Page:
When Edith and Brian Heath began making ceramics in the late 1940s, their style didn't resemble much of the dinnerware that was popular at the time. Many people were purchasing decorative sets with floral motifs or gold-plated rims, often made overseas. But the Heath designs emerged from a philosophy and a set of values—through unadorned forms, simple glazes and exposed rims, they allowed the natural materials and human hands to come through. The final product told the story of California clay and California craftspeople. And that's still true.
We're employee-owned and committed to a living wage for all; and we're continually working to lower our ecological impact. When people approach us today to talk about Heath, they often reflexively hold up their empty hands, as if holding a bowl, because the feeling of the object is as vital as the object itself. Each time we see this gesture, it's an affirmation that the original intent of Heath's design still resonates—simplicity, with integrity, is enough.
The original intent of Heath's design still resonates—simplicity, with integrity, is enough.
As we enter the new year, we're thinking a lot about what enough means in 2022. We can't ignore the fact that we're nearly two years into navigating the pandemic, and grappling with a feeling of nostalgia for the times before. Yet we also know that there were things about the old "normal" that simply could not and cannot continue. To aspire for success became synonymous with growth, expansion, wealth and being constantly busy. But those signals of success don't often reflect a deeper sense of abundance. They represent more—more money, more stuff, more commitments—but by definition there's no end point, no arrival. During the past two years, we've had the privilege to be able to slow down and really ask ourselves what amounts to enough for us as individuals and as a company. The answer is pretty clear: If our business can support the wellbeing of our employee-owners, respect and renew ecological resources, and continue to develop creatively, then the conditions are right for progress.
We believe that creativity and making are important human endeavors. In a culture where commerce is necessary to support these activities, we exist to show that a balance can be struck without compromising what we value. That pursuit is what motivates our work every day. The pandemic forced a reset, and prompted us to make clear choices about where to push forward and where to let go. As a result, Heath today is an intentionally smaller business than we were two years ago. There are many things we like about it, and overall we're in a better place to remain sustainable for the long term. There are always new complexities to contend with, but we are gaining a sense of steadiness in accepting that change is guaranteed and perfection is not the goal.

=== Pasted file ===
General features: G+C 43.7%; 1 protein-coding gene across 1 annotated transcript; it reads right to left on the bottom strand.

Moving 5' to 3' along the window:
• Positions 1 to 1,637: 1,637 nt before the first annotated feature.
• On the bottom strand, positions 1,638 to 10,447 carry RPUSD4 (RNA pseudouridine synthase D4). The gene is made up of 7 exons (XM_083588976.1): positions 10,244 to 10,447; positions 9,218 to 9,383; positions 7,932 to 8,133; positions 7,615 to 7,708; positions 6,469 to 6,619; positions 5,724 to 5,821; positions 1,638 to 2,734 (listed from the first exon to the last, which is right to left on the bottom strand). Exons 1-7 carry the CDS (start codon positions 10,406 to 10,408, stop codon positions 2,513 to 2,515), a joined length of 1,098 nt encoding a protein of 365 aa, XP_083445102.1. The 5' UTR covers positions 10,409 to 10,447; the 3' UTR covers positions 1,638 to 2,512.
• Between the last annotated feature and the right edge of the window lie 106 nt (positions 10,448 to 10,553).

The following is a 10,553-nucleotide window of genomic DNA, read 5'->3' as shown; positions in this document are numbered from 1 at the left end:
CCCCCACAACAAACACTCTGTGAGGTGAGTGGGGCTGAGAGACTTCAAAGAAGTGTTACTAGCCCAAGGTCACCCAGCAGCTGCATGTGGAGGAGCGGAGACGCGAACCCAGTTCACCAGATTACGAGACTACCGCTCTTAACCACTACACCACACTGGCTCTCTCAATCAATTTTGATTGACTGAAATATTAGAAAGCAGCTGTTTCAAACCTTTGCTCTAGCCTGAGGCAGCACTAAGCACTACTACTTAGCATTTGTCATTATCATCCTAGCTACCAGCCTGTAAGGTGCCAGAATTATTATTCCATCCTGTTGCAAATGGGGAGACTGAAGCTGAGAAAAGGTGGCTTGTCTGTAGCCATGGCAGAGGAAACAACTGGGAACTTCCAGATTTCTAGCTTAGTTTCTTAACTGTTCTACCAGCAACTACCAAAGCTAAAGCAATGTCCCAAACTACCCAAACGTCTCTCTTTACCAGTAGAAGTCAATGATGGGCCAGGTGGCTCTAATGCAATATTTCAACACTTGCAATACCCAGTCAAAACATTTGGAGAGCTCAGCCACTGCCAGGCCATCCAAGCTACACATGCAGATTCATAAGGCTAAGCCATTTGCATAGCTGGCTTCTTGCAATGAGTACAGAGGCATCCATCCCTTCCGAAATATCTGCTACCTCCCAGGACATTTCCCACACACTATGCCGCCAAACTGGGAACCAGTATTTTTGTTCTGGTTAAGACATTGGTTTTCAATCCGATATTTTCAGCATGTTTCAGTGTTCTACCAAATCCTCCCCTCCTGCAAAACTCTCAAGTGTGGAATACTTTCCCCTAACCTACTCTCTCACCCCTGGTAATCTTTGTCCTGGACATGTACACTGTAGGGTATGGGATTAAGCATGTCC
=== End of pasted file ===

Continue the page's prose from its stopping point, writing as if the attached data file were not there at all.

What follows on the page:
While there's plenty we're ready to leave behind from these difficult two years, there's a renewal of focus and spirit that we don't plan to let go.
As we head into the next year, we're holding onto this powerful reconnection to what really matters. We're currently writing our next six-year vision, focusing on how we remain aligned with our values. By articulating the ways our approach to business has changed for the better, we can keep those positive shifts moving. It's a challenge to find an equilibrium between inspiration, motivation, and knowing what's enough in a society that's constantly telling us to want more. While there's plenty we're ready to leave behind from these difficult two years, there's a renewal of focus and spirit that we don't plan to let go. It's clear that we don't need to default back to the same old hustle for who we think we should be. After all, we know who we are: a couple of California designers with deep respect for our company's past, and great imagination for the future.
With gratitude, Cathy and Robin
PS – Leaving you with some inspirational reading that we've done over the past year, some new and some classic.
Braiding Sweetgrass, by Robin Wall Kimmerer Worth re-reading until the lessons and wisdom in this book become habits.
Winners Take All: The Elite Charade of Changing the World, by Anand Giridharadas For most of us that have read this far, what's "our part" in creating the social disparities that we wish didn't exist?
Dare to Lead, by Brené Brown We really hope this is not just "a moment"—amongst other things, seeing people for who they are and not for the things they do.
The Unknown Craftsman, by Yanagi Soetsu A classic to keep returning to. The importance of finding true beauty in imperfection, simplicity, and humility.
A Wild Idea, by Jonathan Franklin A biography of Doug Tompkins, who went from being an influential force in business to an influential force in conservation.
Designing Design, by Kenya Hara Resonating in particular are thoughtful chapters on the unexpected qualities of moderation, and the freedoms generated by the attitude of "this will do."
Zen and the Art of Motorcycle Maintenance, by Robert Pirsig A philosophical classic, leading to a great rumination on why it's also so hard to explain what design is—in particular, good design.
Sustainable Home, by Christine Liu A refreshingly straightforward and practical guide for new habits that lower your ecological impact, like packaging-free grocery shopping and making your own toothpaste.
Assembling California, by John McPhee The geology of California and how it came to be, and a reminder to stay humble in the presence of forces that are much bigger than us. Really humble.